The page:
Sheriff Warns Horse Owners After Several ‘Harvested’ for Meat in Florida

horse-in-stableHere is a story regarding horses that you just don’t like to hear. Florida Police are investigating a case of possible animal cruelty after several horses were reportedly stolen and later harvested for meat.

The Sumter County Sheriff’s Office posted a warning to local horse owners on social media Thursday after a Central Florida family found their 10-year-old horse, Jayda dead, near the pasture where she was being kept.

“Special Attention Horse Owners…We are currently investigating an animal cruelty case that involved a horse being stolen and harvested for meat, from the Sumterville area,” the sheriff’s office wrote on Facebook. “Although this is the only incident in Sumter County, through the investigation we have learned it is on the rise throughout the state.”

Jayda’s owner, Tamara Weaver told local news that she received a call that the fence of the pasture was cut and her horse gone. Hours later, after tracking what looked like the horse’s hoofprints, the horse they raised since it was less than a year old, shockingly was found dead.


Even More Cases

In addition to Jayda, police said a horse was taken on December 1st. from a home in Palmetto, Florida. It was found dead and reportedly slaughtered for its meat in a nearby field.

The Manatee County Sheriff’s Office posted a video of the suspect. There are three rewards totaling $13,000 that are being offered for information leading to an arrest.

Another woman from Ocala, Tammy Davis, also believes her horse was killed on Thanksgiving. She received a phone call around 8 a.m. that her horse named ‘Hot Rod’ had been attacked. When Davis arrived she found the horse was mangled.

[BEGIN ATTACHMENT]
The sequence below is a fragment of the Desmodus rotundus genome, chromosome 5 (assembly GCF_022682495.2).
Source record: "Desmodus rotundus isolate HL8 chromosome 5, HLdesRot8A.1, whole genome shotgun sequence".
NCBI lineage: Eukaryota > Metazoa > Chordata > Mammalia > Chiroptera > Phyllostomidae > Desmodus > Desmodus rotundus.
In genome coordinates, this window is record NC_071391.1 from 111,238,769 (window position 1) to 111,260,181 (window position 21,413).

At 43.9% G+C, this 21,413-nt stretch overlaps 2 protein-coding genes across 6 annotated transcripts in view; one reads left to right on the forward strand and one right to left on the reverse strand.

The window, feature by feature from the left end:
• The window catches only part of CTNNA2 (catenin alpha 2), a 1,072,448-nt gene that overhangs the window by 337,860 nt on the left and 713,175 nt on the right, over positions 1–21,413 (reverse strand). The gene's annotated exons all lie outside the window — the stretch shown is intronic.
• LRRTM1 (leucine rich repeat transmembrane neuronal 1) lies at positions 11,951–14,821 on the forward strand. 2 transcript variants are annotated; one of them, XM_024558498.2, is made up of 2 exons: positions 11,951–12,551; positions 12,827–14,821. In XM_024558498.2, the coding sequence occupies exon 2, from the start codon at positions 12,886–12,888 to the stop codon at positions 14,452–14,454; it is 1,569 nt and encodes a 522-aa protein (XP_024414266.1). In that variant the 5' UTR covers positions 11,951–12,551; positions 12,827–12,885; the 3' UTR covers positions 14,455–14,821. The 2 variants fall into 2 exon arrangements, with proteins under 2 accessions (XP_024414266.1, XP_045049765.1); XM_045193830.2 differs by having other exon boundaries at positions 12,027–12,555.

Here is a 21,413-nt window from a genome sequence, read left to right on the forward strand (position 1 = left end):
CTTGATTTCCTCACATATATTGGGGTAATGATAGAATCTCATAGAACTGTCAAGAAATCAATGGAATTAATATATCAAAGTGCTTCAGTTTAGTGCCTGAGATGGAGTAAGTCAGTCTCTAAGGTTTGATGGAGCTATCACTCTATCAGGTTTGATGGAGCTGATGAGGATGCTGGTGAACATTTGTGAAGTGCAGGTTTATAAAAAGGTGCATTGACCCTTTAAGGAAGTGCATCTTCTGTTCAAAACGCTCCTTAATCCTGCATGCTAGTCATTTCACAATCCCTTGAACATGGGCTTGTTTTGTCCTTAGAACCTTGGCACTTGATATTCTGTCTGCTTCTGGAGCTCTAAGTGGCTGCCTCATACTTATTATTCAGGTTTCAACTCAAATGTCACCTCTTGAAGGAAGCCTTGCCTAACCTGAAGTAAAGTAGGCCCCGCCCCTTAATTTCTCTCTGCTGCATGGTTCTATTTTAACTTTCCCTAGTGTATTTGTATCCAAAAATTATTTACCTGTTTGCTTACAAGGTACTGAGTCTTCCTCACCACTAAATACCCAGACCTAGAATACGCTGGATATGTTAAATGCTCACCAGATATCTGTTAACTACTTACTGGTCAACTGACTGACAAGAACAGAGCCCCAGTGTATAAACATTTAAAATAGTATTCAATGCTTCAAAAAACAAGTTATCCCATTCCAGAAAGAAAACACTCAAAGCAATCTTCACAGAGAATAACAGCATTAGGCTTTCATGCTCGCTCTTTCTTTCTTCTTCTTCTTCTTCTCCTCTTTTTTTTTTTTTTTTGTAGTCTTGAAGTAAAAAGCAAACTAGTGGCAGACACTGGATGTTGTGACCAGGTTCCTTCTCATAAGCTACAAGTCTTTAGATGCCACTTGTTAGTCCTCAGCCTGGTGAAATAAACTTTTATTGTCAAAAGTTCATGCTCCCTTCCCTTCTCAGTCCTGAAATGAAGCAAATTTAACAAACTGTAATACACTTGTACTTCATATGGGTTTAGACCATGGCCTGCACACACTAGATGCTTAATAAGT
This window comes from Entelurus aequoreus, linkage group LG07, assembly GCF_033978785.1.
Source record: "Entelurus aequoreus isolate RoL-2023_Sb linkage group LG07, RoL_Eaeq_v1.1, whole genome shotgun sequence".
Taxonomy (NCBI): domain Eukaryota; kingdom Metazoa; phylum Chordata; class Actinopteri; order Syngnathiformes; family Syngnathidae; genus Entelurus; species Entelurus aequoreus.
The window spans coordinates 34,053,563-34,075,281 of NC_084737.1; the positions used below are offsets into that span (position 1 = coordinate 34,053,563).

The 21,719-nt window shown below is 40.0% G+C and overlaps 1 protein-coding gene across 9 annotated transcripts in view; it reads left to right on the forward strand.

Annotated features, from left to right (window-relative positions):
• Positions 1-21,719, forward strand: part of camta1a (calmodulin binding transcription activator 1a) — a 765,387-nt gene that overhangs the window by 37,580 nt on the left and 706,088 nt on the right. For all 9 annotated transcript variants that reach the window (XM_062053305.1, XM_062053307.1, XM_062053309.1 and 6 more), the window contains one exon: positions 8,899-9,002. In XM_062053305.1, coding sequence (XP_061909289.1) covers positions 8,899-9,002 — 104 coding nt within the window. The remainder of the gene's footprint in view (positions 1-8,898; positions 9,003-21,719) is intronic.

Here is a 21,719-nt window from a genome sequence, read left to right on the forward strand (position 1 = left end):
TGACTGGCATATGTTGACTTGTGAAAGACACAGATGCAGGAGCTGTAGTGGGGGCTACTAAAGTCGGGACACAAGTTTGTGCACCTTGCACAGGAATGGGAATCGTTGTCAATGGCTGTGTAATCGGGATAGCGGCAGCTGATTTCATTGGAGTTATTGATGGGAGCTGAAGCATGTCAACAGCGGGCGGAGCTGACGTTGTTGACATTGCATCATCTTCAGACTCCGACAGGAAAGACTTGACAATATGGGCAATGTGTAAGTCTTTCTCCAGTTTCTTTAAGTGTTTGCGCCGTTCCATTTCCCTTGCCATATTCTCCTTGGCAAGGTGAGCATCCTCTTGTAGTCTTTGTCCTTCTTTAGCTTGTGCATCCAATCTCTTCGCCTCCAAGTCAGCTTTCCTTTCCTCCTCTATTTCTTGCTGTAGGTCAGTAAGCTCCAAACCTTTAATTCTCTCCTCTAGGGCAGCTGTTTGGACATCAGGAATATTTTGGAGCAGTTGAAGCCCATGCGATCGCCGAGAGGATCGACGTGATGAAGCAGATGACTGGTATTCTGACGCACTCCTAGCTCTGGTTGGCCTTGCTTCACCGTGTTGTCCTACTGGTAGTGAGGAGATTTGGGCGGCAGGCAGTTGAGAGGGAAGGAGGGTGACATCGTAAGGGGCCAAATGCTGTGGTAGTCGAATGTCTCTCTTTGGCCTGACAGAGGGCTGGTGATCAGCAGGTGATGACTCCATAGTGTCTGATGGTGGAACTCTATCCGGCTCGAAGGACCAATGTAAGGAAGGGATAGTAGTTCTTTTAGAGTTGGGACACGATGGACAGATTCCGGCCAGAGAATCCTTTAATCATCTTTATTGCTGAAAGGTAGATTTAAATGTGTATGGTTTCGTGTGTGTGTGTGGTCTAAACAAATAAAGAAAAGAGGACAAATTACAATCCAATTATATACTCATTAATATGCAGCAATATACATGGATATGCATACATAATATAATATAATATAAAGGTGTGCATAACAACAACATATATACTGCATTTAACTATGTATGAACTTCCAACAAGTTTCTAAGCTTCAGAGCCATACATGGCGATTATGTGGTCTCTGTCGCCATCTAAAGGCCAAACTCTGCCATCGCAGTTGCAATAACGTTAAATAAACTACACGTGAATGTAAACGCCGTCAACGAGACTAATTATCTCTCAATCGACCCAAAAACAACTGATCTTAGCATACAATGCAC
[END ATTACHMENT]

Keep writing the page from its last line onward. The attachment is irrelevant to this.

To combat the horse theft, which the Sumter County Sheriff’s Office says is on the rise throughout the state, police will be performing extra patrols on properties that house livestock.

Cruelty to animals is now a federal crime under a new law signed by President Trump on November 25th. Penalty for violating the Preventing Animal Cruelty and Torture Act (PACT) can include a fine, a prison term up to seven years, or both.

“PACT makes a statement about American values. Animals are deserving of protection at the highest level,” Kitty Block, president and CEO of the Humane Society of the United States, said in a statement.

If you want to have your property added to the patrol list, contact Analyst Billy Bowles at 352-569-1695. Anyone with more information is asked to contact the Sumter County Sheriff’s Office at 352-793-2621.

You can always catch stories and blogs like these on our blog page. And when you are done reading up on how these horses were OK, you can go to the products page on for a wonderful arrangement of equine blankets, English saddles, Western saddles, English saddle pads, Western saddle pads, as well as feeding and watering supplies, and buy the winning jockeys some gifts. If you are shopping on this website, you are already halfway there.

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